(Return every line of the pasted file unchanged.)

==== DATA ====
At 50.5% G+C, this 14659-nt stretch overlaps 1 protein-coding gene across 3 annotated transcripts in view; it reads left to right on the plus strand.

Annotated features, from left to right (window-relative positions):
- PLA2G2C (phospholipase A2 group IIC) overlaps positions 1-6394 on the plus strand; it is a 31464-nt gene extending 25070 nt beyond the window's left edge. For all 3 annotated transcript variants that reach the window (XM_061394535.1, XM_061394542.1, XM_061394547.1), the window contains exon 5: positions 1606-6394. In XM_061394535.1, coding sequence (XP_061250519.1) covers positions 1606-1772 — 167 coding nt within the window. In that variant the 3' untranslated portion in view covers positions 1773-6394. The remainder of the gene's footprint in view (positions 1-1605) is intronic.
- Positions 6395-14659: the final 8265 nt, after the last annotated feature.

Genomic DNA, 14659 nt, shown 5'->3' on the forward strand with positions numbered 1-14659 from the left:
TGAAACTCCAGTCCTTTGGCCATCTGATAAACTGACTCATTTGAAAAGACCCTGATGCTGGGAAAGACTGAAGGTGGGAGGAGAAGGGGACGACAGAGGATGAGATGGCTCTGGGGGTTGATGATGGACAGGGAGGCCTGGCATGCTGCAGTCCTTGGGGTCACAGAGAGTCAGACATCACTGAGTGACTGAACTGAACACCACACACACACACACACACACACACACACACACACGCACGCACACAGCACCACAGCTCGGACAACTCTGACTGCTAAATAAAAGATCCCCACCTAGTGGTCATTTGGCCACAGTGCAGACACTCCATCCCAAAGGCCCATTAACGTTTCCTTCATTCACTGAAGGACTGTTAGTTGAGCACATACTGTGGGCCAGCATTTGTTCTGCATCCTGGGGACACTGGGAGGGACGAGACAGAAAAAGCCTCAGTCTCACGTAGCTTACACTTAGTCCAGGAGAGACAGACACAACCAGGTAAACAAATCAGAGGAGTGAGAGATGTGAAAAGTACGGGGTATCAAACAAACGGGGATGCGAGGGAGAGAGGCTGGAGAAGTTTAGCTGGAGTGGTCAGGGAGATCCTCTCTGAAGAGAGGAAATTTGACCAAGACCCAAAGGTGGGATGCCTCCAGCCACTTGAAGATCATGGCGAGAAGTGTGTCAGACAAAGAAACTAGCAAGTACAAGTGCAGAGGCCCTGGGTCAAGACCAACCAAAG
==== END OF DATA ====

At 50.5% G+C, this 14659-nt stretch overlaps 1 protein-coding gene across 3 annotated transcripts in view; it reads left to right on the plus strand.

Annotated features, from left to right (window-relative positions):
- PLA2G2C (phospholipase A2 group IIC) overlaps positions 1-6394 on the plus strand; it is a 31464-nt gene extending 25070 nt beyond the window's left edge. For all 3 annotated transcript variants that reach the window (XM_061394535.1, XM_061394542.1, XM_061394547.1), the window contains exon 5: positions 1606-6394. In XM_061394535.1, coding sequence (XP_061250519.1) covers positions 1606-1772 — 167 coding nt within the window. In that variant the 3' untranslated portion in view covers positions 1773-6394. The remainder of the gene's footprint in view (positions 1-1605) is intronic.
- Positions 6395-14659: the final 8265 nt, after the last annotated feature.

Genomic DNA, 14659 nt, shown 5'->3' on the forward strand with positions numbered 1-14659 from the left:
TGAAACTCCAGTCCTTTGGCCATCTGATAAACTGACTCATTTGAAAAGACCCTGATGCTGGGAAAGACTGAAGGTGGGAGGAGAAGGGGACGACAGAGGATGAGATGGCTCTGGGGGTTGATGATGGACAGGGAGGCCTGGCATGCTGCAGTCCTTGGGGTCACAGAGAGTCAGACATCACTGAGTGACTGAACTGAACACCACACACACACACACACACACACACACACACACACGCACGCACACAGCACCACAGCTCGGACAACTCTGACTGCTAAATAAAAGATCCCCACCTAGTGGTCATTTGGCCACAGTGCAGACACTCCATCCCAAAGGCCCATTAACGTTTCCTTCATTCACTGAAGGACTGTTAGTTGAGCACATACTGTGGGCCAGCATTTGTTCTGCATCCTGGGGACACTGGGAGGGACGAGACAGAAAAAGCCTCAGTCTCACGTAGCTTACACTTAGTCCAGGAGAGACAGACACAACCAGGTAAACAAATCAGAGGAGTGAGAGATGTGAAAAGTACGGGGTATCAAACAAACGGGGATGCGAGGGAGAGAGGCTGGAGAAGTTTAGCTGGAGTGGTCAGGGAGATCCTCTCTGAAGAGAGGAAATTTGACCAAGACCCAAAGGTGGGATGCCTCCAGCCACTTGAAGATCATGGCGAGAAGTGTGTCAGACAAAGAAACTAGCAAGTACAAGTGCAGAGGCCCTGGGTCAAGACCAACCAAAG